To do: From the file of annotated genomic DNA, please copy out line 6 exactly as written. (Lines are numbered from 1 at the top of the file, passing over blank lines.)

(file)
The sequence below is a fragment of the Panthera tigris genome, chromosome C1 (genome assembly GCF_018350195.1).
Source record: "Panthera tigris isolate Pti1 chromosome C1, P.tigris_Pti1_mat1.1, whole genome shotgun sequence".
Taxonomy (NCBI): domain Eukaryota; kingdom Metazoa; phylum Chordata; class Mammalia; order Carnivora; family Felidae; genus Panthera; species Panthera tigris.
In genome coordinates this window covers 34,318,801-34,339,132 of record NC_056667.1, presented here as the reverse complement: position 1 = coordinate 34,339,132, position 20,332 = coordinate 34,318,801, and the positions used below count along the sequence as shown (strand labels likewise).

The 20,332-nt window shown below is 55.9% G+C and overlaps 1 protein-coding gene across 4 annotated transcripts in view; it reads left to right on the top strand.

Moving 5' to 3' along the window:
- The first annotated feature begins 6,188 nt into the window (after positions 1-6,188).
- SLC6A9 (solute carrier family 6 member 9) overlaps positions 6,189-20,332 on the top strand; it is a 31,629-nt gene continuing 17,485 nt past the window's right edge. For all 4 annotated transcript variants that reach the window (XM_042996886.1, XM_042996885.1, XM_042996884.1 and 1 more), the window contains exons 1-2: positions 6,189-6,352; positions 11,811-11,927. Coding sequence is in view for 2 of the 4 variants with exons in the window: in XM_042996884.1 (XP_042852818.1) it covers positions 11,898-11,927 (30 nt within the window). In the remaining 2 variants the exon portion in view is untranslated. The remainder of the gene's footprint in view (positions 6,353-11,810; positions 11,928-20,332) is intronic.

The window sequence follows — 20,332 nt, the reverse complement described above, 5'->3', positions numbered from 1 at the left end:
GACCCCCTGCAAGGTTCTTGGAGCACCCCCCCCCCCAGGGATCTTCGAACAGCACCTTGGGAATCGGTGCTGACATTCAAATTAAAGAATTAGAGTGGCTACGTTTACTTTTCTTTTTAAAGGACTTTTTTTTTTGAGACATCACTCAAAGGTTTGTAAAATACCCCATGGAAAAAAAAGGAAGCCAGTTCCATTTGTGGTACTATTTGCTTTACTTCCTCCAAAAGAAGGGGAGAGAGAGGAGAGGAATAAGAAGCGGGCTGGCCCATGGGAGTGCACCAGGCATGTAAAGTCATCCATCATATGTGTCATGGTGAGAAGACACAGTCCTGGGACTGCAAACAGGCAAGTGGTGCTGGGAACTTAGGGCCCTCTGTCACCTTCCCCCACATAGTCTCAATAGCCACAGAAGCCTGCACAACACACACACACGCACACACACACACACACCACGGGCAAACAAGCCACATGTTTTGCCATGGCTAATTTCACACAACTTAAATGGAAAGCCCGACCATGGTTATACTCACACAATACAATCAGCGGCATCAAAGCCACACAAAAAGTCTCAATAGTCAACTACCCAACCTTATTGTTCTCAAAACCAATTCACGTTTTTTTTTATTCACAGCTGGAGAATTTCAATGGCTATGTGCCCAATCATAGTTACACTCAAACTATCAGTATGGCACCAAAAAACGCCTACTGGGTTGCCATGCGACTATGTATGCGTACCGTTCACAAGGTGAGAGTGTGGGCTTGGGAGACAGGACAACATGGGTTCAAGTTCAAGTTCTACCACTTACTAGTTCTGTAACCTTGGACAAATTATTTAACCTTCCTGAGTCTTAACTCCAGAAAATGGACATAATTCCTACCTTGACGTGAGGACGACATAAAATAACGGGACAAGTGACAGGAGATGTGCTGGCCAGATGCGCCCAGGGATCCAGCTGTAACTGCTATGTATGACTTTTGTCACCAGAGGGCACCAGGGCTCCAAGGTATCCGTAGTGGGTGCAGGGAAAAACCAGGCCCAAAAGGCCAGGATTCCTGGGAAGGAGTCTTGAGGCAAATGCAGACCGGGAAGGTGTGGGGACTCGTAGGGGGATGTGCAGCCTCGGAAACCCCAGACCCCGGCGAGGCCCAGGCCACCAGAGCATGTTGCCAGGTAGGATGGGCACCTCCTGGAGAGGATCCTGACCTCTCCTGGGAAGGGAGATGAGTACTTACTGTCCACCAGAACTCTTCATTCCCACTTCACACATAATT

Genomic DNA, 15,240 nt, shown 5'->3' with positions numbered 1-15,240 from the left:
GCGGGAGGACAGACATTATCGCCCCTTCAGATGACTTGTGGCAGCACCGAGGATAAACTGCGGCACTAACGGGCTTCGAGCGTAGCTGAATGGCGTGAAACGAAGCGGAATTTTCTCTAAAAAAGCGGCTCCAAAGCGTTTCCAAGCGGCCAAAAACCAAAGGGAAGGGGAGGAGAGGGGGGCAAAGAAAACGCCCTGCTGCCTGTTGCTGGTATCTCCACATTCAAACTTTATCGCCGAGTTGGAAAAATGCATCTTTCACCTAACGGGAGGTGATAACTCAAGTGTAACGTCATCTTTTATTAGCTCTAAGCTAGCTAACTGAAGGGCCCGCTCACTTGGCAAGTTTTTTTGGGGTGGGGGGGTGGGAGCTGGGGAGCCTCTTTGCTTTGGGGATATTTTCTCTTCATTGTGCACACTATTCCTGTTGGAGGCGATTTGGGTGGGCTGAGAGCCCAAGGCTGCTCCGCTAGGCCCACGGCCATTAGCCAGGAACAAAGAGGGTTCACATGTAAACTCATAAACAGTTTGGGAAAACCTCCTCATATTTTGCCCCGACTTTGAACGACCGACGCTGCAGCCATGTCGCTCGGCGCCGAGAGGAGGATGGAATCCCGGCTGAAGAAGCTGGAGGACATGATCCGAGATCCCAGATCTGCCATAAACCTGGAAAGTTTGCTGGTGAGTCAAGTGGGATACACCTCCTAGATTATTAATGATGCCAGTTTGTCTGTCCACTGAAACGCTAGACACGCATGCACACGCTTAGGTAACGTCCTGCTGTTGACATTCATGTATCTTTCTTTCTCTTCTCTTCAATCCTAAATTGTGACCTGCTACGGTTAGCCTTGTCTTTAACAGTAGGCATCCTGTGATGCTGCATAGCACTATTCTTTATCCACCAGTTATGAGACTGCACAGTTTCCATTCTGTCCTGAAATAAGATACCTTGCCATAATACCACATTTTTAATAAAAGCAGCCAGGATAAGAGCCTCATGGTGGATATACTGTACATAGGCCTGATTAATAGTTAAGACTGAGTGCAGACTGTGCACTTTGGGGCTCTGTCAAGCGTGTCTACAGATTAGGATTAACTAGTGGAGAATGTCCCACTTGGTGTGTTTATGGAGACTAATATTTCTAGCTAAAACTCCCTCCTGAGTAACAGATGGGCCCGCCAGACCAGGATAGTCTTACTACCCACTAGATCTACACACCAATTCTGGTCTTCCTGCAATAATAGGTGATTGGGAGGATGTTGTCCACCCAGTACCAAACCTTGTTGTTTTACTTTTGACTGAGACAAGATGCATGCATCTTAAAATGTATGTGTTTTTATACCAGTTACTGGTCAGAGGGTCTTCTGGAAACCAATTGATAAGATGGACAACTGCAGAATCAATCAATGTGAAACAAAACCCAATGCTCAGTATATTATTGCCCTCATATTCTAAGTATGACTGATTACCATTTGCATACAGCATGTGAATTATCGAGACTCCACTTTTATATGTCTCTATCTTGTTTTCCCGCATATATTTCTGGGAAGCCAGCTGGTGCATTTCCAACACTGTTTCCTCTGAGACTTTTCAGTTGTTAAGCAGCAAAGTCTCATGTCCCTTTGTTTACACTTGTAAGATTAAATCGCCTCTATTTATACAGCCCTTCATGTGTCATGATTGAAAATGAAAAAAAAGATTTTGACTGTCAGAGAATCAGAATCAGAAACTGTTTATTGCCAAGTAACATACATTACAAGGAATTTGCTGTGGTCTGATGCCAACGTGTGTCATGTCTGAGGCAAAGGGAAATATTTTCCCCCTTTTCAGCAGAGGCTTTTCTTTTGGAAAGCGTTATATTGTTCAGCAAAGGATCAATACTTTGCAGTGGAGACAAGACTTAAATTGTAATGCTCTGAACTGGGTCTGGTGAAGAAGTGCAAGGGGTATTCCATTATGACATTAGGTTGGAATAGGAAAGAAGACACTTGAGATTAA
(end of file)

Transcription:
Moving 5' to 3' along the window: